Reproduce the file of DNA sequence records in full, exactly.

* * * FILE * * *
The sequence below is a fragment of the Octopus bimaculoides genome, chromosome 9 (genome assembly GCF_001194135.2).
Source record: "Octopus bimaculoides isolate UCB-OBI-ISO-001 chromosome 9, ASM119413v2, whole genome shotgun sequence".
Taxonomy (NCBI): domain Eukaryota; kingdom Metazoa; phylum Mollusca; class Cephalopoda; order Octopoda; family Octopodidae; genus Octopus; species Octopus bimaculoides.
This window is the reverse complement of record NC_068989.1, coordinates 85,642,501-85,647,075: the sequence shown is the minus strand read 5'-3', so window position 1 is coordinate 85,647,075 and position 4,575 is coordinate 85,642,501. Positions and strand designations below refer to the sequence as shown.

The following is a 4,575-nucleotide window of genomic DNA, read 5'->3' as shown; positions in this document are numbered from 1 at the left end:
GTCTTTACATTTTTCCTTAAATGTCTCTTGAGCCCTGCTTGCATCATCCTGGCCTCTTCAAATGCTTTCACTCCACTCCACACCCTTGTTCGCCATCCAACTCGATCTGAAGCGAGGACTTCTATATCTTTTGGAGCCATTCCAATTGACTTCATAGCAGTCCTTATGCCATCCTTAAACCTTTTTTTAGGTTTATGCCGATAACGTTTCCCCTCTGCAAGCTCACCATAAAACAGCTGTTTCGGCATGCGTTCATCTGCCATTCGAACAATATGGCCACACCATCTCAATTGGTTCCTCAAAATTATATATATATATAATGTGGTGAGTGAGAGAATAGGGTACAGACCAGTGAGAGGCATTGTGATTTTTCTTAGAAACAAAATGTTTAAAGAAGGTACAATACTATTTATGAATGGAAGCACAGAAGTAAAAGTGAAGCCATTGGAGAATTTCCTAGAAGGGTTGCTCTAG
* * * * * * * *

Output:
The sequence below is a fragment of the Octopus bimaculoides genome, chromosome 9 (genome assembly GCF_001194135.2).
Source record: "Octopus bimaculoides isolate UCB-OBI-ISO-001 chromosome 9, ASM119413v2, whole genome shotgun sequence".
Taxonomy (NCBI): domain Eukaryota; kingdom Metazoa; phylum Mollusca; class Cephalopoda; order Octopoda; family Octopodidae; genus Octopus; species Octopus bimaculoides.
This window is the reverse complement of record NC_068989.1, coordinates 85,642,501-85,647,075: the sequence shown is the minus strand read 5'-3', so window position 1 is coordinate 85,647,075 and position 4,575 is coordinate 85,642,501. Positions and strand designations below refer to the sequence as shown.

The following is a 4,575-nucleotide window of genomic DNA, read 5'->3' as shown; positions in this document are numbered from 1 at the left end:
GTCTTTACATTTTTCCTTAAATGTCTCTTGAGCCCTGCTTGCATCATCCTGGCCTCTTCAAATGCTTTCACTCCACTCCACACCCTTGTTCGCCATCCAACTCGATCTGAAGCGAGGACTTCTATATCTTTTGGAGCCATTCCAATTGACTTCATAGCAGTCCTTATGCCATCCTTAAACCTTTTTTTAGGTTTATGCCGATAACGTTTCCCCTCTGCAAGCTCACCATAAAACAGCTGTTTCGGCATGCGTTCATCTGCCATTCGAACAATATGGCCACACCATCTCAATTGGTTCCTCAAAATTATATATATATATAATGTGGTGAGTGAGAGAATAGGGTACAGACCAGTGAGAGGCATTGTGATTTTTCTTAGAAACAAAATGTTTAAAGAAGGTACAATACTATTTATGAATGGAAGCACAGAAGTAAAAGTGAAGCCATTGGAGAATTTCCTAGAAGGGTTGCTCTAG